There we were tonight, spread out in multiple locations, different continents, all gathered for a conference call. The players were senior management of US based big company XYZ, management of Jerusalem based start-up ABC, and yours truly, Jacob Ner-David, present as the matchmaker and potential investor. To assemble the people took several weeks of planning, juggling everyone’s schedules, time differences, etc. Big company brought SVPs, VPs, Directors, and team members, 6 in all. Start-up had two, CEO and VP, and me.
To spice up the call, and to enable real time presentation of demonstration of the system and service in question, start-up management suggested using one of the many services that allow multi-casting of presentations (we will not disparage the actual provider, but there are many such companies).
Everyone was gathered, mouse at the ready to click on the link provided and start the session...we all clicked and….nothing. Wouldn’t work. ABC management said the usual: “we have used this 20 times, always worked, everyone log out and back in.” We all did, and still nothing. I took it upon myself to fill in the dead space while ABC management muttered about settings and rebooting. Finally I said guys, its not working, I will email out to everyone the powerpoint you wanted to use, but we won’t be able to see the demonstration in real time.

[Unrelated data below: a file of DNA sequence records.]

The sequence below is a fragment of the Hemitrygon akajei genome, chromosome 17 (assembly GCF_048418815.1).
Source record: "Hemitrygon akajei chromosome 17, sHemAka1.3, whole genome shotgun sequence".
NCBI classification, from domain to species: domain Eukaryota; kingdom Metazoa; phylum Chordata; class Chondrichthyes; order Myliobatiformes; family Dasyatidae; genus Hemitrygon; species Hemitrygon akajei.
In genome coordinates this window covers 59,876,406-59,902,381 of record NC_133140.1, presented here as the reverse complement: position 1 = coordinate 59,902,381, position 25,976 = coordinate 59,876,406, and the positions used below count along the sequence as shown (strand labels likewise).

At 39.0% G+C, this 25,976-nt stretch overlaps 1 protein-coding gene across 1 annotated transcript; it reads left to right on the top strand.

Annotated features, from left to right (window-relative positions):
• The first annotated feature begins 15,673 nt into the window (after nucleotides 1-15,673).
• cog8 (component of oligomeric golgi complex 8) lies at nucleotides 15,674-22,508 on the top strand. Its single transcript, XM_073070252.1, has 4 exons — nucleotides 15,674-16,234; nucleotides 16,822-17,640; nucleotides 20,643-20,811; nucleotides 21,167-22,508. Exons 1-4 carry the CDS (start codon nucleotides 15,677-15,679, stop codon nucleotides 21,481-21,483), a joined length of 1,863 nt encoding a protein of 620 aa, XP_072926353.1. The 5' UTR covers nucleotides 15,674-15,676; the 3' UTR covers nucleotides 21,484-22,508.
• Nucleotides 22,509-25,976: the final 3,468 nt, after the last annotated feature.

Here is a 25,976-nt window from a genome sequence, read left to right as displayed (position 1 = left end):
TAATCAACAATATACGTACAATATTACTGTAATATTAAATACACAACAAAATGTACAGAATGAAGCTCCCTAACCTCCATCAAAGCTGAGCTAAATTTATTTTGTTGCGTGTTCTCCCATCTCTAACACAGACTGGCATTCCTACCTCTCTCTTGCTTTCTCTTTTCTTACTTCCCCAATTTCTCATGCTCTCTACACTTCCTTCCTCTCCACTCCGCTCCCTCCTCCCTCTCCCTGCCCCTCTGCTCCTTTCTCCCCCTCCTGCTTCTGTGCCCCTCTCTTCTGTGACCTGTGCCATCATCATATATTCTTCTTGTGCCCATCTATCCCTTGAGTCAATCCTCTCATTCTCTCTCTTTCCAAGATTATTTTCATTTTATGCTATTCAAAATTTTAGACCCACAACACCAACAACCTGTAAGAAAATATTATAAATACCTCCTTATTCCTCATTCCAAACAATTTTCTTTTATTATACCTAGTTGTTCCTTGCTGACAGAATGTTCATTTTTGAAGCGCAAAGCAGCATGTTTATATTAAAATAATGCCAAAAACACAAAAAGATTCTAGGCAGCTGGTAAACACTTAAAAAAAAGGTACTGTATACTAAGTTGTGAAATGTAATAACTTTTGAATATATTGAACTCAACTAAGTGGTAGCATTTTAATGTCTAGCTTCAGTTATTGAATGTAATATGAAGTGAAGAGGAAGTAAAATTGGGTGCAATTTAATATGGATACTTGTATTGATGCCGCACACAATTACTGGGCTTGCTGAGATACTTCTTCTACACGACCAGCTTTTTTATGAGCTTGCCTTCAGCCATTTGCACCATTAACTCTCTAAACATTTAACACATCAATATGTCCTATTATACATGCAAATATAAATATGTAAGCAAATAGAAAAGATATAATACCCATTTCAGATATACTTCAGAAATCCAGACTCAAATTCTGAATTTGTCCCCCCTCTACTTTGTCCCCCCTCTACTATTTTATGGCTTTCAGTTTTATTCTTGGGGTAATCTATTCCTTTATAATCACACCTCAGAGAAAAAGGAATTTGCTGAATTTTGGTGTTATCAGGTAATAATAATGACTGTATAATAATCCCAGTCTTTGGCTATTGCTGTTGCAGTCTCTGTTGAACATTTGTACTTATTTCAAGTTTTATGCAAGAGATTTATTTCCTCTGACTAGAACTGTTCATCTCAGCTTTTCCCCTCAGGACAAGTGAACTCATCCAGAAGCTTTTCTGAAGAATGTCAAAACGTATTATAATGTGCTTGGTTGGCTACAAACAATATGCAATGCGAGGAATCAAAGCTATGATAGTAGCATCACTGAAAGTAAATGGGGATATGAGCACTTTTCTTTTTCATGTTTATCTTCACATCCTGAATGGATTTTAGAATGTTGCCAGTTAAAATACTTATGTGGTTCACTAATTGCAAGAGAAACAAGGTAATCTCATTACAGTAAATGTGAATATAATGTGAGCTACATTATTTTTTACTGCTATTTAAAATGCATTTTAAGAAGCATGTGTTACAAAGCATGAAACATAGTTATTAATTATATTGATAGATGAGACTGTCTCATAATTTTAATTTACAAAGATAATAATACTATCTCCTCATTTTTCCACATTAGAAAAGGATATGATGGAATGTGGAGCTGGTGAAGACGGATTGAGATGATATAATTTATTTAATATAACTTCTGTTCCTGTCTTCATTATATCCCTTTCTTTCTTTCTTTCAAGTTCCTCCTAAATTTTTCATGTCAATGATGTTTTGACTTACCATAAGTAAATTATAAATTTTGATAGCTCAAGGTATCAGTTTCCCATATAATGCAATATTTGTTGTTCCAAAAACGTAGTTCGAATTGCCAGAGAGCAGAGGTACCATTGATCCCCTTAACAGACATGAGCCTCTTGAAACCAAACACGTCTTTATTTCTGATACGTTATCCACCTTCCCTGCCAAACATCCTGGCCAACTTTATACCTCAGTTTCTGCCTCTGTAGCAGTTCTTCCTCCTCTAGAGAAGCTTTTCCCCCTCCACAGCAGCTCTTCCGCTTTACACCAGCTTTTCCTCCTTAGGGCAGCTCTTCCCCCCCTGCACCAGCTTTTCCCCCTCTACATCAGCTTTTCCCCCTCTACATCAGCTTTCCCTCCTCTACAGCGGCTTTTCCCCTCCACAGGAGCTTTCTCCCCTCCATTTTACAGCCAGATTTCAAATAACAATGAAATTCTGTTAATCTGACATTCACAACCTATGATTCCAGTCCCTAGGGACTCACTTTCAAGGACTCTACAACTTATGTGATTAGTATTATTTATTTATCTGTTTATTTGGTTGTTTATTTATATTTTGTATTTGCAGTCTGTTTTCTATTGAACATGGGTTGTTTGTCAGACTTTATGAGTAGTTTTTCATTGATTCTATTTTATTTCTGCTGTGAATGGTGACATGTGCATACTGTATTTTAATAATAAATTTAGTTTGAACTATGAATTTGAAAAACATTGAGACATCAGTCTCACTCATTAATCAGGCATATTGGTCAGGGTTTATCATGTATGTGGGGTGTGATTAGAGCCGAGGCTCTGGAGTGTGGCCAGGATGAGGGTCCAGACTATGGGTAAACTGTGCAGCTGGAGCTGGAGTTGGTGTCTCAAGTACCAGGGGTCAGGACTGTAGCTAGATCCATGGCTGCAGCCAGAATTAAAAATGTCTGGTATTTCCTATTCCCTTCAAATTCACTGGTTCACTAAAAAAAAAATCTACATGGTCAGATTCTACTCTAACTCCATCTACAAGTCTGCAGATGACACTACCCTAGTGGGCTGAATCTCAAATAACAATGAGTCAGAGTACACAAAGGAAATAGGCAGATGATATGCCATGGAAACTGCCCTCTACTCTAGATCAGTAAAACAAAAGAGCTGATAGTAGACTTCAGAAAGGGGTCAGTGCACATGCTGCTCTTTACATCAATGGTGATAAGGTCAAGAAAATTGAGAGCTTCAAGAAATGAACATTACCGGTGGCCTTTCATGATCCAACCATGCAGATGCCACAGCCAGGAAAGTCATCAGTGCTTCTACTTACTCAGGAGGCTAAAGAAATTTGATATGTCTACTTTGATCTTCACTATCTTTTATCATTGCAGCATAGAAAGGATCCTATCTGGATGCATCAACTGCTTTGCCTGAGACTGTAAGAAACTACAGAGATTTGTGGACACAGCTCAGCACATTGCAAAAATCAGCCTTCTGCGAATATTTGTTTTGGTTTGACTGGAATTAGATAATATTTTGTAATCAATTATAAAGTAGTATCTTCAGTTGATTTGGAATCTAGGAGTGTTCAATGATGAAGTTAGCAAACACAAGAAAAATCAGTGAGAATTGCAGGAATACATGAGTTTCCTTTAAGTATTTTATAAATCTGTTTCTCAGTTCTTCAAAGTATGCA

I emailed it out, but by then ABC management were so flustered that they could barely make their way through it. Finally senior XYZ senior person suggested that we stop, because some had already seen the demo working, and going through powerpoint was not productive use of everyone’s time (which I agreed with).
What to learn from all this?
- Never rely completely on technological tools to get your point across. There will be errors/network failures – a good CEO needs to be able to paint a picture even just using their voice.
- If something is not working – move on. Don’t waste time trying to fix it.
- Conference calls are good, but only for moving forward projects – not so good for real time demonstrations. Need to be prepared to just get out there physically – with all of our virtuality, nothing like seeing it in person.
Business development remains an in-person sport, played right. That of course doesn’t match up with very limited start-up travel budgets, but I believe there is no substitute—sometimes you need to just jump on a plane.
Of course, the true breakthrough will come for all of us when we can just say: “Beam me up Scotty.” And pray that there are no bugs in the system!